Growth isn't one of the factors that academic research suggests tends to outperform over time, but that hasn't stopped billions of dollars from chasing it. On the other hand, dividend is a factor that is said to beat the broader market over time, but there's also been plenty of concern that such strategies may have become overvalued in today's low-yield world.

The iShares Russell 1000 Growth ETF (IWF), with $35.4 billion in assets, the Vanguard Growth Index Fund (VUG), with $26.5 billion in assets, and the iShares S&P 500 Growth ETF (IVW), with $17.5 billion in assets, are the three largest funds targeting the growth factor. Their returns are shown in the table below:

 

Smart-Beta ETF Inception
Date
Return
Since
Inception
Cap-Weighted Counterpart Return In
Same
Period
iShares Rusell 1000 Growth ETF (IWF) 22/05/2000 81.98 iShares Russell 1000 ETF (IWB) 147.08
Vanguard Growth Index Fund (VUG) 26/01/2004 196.45 Vanguard Large-Cap ETF (VV) 186.57
iShares S&P 500 Growth ETF (IVW) 22/05/2000 109.43 SPDR S&P 500 ETF (SPY) 138.24

 

The returns for the three largest growth ETFs are the mirror-image of the situation with the value ETFs. IWF and IVW, which launched in 2000, sharply underperformed their cap-weighted counterparts as growth stocks struggled in the aftermath of the dot-com bust. However, VUG, which launched in 2004, outperformed.

In terms of dividend-focused ETFs, the Vanguard Dividend Appreciation Index Fund (VIG), with $23.9 billion in assets, the Vanguard High Dividend Yield Index Fund (VYM), with $17.8 billion in assets, the iShares Select Dividend ETF (DVY), with $17.2 billion in assets, and the SPDR S&P Dividend ETF (SDY), with $15.5 billion in assets are the largest funds in the pace. Their returns are shown in the table below.

 

 

Based on the returns for these four funds since inception, there's no clear evidence of either outperformance or underperformance for dividend smart-beta ETFs.

 

Other Factors
There are plenty of smart-beta ETFs other than those already mentioned that also target the value, growth and dividend factors. We've primarily looked at large-cap U.S. equity ETFs, but factor-weighting can and is applied to additional areas of the market, including mid- and small-caps, international equities and sectors.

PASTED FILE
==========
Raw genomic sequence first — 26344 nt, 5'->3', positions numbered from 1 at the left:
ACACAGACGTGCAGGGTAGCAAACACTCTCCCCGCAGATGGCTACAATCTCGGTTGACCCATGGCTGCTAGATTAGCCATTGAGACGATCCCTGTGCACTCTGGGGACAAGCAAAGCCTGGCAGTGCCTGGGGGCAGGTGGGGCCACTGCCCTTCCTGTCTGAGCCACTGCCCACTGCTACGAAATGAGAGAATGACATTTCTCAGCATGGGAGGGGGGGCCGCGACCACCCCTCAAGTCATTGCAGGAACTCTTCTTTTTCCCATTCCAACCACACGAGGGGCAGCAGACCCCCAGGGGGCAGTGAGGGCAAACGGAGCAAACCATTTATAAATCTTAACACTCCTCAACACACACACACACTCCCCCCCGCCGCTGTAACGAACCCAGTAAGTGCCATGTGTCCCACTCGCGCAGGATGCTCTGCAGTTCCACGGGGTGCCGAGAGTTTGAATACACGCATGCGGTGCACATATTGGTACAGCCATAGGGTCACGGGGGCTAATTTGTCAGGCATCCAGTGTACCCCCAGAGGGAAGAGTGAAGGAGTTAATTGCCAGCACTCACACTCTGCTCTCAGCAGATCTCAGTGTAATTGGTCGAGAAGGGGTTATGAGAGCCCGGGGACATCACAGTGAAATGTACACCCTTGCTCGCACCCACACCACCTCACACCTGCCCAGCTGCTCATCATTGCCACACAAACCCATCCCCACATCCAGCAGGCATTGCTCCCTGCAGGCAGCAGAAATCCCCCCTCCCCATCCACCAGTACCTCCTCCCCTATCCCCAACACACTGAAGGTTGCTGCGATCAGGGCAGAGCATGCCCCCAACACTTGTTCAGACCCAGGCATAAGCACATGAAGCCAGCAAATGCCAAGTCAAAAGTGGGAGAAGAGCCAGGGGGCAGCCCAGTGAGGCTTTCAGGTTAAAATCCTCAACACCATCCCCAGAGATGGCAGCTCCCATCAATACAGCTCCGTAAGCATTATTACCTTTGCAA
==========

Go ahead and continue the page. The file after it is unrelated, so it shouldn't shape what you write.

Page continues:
Of course, there are also many more factors that ETF issuers can and do use to weight the holdings of a portfolio. According to MSCI, "a factor can be thought of as any characteristic relating a group of securities that is important in explaining their returns and risk." There are countless factors that can be isolated, although only a handful are thought of as having the potential to offer outperformance. Those are the ones ETF issues typically target.

Some others that fit this criteria are low size, low volatility, quality and momentum.

The $13.3 billion Guggenheim S&P 500 Equal Weight ETF (RSP) is a fund widely considered to be one that effectively targets the low size factor. By equally weighting its holdings, RSP has a much-smaller-cap tilt than a cap-weighted S&P 500 fund.

The $12.7 billion iShares Edge MSCI Min Vol USA ETF (USMV) and the $6.6 billion PowerShares S&P 500 Low Volatility Portfolio (SPLV) are the two largest funds targeting the low-volatility factor. The $3.7 billion iShares Edge MSCI USA Quality Factor ETF (QUAL) focuses on quality, and the $2.6 billion iShares Edge MSCI USA Momentum Factor ETF (MTUM) focus on momentum.

The table below includes the returns for these funds since inception, along with the returns for their cap-weighted counterparts in the same time period:

 

 

The standout among these funds is clearly RSP. Its tilt toward smaller companies helped it significantly outperform the market-cap-weighted S&P 500 in the period since 2003.